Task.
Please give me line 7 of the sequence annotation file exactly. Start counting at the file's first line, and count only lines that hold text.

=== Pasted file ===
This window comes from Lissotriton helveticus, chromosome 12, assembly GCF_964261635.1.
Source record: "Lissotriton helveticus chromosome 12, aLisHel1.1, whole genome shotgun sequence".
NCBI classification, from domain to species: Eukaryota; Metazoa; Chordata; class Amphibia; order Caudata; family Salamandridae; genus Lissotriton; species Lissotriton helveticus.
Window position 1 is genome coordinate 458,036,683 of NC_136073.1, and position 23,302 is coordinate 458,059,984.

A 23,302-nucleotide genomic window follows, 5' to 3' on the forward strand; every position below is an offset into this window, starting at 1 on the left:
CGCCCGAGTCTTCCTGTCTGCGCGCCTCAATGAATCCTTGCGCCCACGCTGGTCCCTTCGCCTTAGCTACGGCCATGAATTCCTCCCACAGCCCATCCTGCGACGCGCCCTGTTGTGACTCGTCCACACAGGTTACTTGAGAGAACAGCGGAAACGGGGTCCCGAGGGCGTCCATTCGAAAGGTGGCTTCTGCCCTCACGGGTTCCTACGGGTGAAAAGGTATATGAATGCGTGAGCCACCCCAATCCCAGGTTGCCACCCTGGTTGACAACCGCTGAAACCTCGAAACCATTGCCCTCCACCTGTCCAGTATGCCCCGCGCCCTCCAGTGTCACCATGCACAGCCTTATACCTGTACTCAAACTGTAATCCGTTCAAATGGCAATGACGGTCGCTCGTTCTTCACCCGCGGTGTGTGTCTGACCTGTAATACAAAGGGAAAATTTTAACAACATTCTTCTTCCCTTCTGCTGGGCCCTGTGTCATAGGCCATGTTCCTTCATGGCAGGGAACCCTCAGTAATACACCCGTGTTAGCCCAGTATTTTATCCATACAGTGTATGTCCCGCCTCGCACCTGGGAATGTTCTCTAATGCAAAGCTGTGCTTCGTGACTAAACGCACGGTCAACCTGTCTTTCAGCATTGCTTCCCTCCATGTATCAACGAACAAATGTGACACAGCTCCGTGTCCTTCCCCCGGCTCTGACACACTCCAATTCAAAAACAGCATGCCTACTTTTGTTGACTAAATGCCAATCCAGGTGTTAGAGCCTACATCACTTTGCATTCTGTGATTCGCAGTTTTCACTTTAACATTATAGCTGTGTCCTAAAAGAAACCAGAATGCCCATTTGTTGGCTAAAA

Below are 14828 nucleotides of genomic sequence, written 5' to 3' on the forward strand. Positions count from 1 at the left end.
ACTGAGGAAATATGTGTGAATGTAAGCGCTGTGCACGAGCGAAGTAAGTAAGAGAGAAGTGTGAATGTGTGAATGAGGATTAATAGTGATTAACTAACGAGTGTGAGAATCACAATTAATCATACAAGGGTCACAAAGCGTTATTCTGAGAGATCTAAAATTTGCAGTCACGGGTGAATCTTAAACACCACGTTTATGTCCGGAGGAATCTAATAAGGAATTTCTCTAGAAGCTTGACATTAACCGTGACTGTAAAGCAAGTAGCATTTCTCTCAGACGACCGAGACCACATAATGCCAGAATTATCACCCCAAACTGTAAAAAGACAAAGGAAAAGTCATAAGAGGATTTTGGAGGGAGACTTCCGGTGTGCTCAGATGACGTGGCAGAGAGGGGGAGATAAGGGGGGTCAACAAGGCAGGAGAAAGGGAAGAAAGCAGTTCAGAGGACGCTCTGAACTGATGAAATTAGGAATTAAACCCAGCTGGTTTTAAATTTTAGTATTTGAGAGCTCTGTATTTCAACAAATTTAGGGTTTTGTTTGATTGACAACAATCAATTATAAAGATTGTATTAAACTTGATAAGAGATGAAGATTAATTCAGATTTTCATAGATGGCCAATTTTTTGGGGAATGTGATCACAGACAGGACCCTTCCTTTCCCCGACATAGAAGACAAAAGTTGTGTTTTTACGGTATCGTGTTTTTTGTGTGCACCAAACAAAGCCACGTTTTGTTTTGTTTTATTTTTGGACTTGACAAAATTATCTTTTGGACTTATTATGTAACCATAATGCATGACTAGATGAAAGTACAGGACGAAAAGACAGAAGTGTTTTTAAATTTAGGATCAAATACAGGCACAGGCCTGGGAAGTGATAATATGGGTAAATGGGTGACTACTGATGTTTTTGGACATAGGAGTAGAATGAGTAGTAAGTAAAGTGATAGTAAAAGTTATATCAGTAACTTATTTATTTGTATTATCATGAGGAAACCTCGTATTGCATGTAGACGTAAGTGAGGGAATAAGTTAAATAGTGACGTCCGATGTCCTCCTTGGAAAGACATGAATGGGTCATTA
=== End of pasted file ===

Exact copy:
Below are 14828 nucleotides of genomic sequence, written 5' to 3' on the forward strand. Positions count from 1 at the left end.